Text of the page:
As a shitty fashionista, I've gone through some fugly fashion style periods - basically all of my undergrad. I only started caring about my appearance when I started grad school, and the reason was a very superficial one. I was living in the suburbs, commuting 3 hours every day, my stipend qualified as a working poor wage and my days were 12-15 hours long. I could not be broke, surrounded by ugliness AND also look frumpy. Dressing up was my way of keeping my dignity, a thing that is usually gone by the time you finish grad school....
So yeah, I get it why a woman would want a nice closet even though everything else in her life screams I AM ONE PAYCHECK AWAY FROM BEING BROKE. I used to buy fast fashion clothes. All crap. They would fall apart or pill by the end of the season. It wasn't until one winter, where I spent 200$ on something like 5 pairs of shoes that did not make it through the year that I realized I was better off spending those 200$ on ONE pair.
I learned how to budget for that. I learned how to avoid temptations and I read all I could find about capsule wardrobes and building a functional closet that was also stylish enough for me.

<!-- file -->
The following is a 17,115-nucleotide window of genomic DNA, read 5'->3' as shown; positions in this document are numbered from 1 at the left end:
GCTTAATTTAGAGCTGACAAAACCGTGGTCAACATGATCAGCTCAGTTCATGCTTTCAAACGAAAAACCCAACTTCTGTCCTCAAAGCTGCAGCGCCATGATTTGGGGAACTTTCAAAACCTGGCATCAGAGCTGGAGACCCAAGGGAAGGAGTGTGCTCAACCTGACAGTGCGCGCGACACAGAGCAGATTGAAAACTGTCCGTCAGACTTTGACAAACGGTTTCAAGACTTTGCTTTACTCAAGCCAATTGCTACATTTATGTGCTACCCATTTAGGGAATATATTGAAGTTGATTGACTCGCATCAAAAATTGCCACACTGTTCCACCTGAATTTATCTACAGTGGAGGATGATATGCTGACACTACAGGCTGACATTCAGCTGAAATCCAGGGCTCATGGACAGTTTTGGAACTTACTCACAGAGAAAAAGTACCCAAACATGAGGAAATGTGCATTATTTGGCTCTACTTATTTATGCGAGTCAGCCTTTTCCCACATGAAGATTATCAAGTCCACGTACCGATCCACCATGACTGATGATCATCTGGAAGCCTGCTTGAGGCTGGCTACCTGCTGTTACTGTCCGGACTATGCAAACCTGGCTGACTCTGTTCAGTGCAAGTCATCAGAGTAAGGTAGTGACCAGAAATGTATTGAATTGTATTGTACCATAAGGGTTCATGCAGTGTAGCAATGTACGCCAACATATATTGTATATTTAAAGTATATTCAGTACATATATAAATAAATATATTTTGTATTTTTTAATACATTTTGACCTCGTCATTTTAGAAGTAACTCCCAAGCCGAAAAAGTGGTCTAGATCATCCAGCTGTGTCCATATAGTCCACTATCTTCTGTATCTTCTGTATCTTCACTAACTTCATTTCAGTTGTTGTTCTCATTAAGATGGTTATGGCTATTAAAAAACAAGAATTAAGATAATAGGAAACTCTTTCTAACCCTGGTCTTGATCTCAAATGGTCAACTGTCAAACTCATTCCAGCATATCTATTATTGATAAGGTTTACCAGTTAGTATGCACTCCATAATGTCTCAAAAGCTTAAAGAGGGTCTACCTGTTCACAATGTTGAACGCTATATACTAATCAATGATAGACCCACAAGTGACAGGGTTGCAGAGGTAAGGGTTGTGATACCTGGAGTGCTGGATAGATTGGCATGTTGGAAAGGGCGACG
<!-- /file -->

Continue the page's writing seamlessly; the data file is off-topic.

To recap: I am not a shining example of conscious living and I am not an envy-inducing fashionista. I do a very bad job at advertising FOMO and targeting your insecurities to make you go shopping. I also do a shitty job pretending that I am one with Gaia.
So who am I and why on earth did I decide to do a blog on ethical fashion?
- Buying from ethical brands is important to me because I cannot bear the idea that someone out there is working 18 hours stitching the same sleeve and they cannot afford the basics to live. How can I turn a blind eye on what is basically modern slavery? And all of that misery for what, for a 5$ shirt that will be delivered to a store in 2 days so I can wear it and toss it after 3 times? Or for an expensive bag that I wear to show off my status? (Yeah, luxury brands are no better, they can also exploit workers)